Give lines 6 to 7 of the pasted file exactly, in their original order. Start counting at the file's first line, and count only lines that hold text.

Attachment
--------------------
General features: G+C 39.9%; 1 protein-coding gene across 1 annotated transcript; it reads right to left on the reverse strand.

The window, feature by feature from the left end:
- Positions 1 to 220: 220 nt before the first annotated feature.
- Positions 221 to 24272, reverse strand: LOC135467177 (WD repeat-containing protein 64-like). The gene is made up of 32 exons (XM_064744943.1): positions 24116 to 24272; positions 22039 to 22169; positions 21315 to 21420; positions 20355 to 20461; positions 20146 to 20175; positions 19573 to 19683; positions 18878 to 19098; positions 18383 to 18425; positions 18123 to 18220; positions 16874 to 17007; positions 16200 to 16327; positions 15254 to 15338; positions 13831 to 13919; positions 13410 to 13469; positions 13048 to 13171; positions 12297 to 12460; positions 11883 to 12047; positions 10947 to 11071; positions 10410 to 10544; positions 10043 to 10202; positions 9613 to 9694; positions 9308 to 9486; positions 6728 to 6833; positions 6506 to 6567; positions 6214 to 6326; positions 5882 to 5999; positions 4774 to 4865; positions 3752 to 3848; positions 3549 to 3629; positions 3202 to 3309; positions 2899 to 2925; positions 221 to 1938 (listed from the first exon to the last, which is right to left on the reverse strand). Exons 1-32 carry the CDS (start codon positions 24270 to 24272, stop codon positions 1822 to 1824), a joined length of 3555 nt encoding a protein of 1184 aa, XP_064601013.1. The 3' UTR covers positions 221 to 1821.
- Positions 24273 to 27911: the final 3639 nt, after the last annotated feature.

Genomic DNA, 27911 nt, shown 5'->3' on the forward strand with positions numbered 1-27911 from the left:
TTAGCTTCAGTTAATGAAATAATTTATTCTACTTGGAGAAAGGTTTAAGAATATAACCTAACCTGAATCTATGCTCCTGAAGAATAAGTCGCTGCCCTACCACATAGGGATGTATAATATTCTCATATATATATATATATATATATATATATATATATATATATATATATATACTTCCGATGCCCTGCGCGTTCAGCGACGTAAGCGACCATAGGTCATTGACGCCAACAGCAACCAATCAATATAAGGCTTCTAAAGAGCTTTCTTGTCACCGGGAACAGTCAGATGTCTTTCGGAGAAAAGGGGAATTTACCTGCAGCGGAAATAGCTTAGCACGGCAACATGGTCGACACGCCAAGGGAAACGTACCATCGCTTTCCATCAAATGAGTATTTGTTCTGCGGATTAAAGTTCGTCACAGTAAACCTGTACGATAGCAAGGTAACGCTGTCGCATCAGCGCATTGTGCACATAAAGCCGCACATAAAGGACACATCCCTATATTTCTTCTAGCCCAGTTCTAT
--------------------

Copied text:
Genomic DNA, 27911 nt, shown 5'->3' on the forward strand with positions numbered 1-27911 from the left:
TTAGCTTCAGTTAATGAAATAATTTATTCTACTTGGAGAAAGGTTTAAGAATATAACCTAACCTGAATCTATGCTCCTGAAGAATAAGTCGCTGCCCTACCACATAGGGATGTATAATATTCTCATATATATATATATATATATATATATATATATATATATATATATATATACTTCCGATGCCCTGCGCGTTCAGCGACGTAAGCGACCATAGGTCATTGACGCCAACAGCAACCAATCAATATAAGGCTTCTAAAGAGCTTTCTTGTCACCGGGAACAGTCAGATGTCTTTCGGAGAAAAGGGGAATTTACCTGCAGCGGAAATAGCTTAGCACGGCAACATGGTCGACACGCCAAGGGAAACGTACCATCGCTTTCCATCAAATGAGTATTTGTTCTGCGGATTAAAGTTCGTCACAGTAAACCTGTACGATAGCAAGGTAACGCTGTCGCATCAGCGCATTGTGCACATAAAGCCGCACATAAAGGACACATCCCTATATTTCTTCTAGCCCAGTTCTAT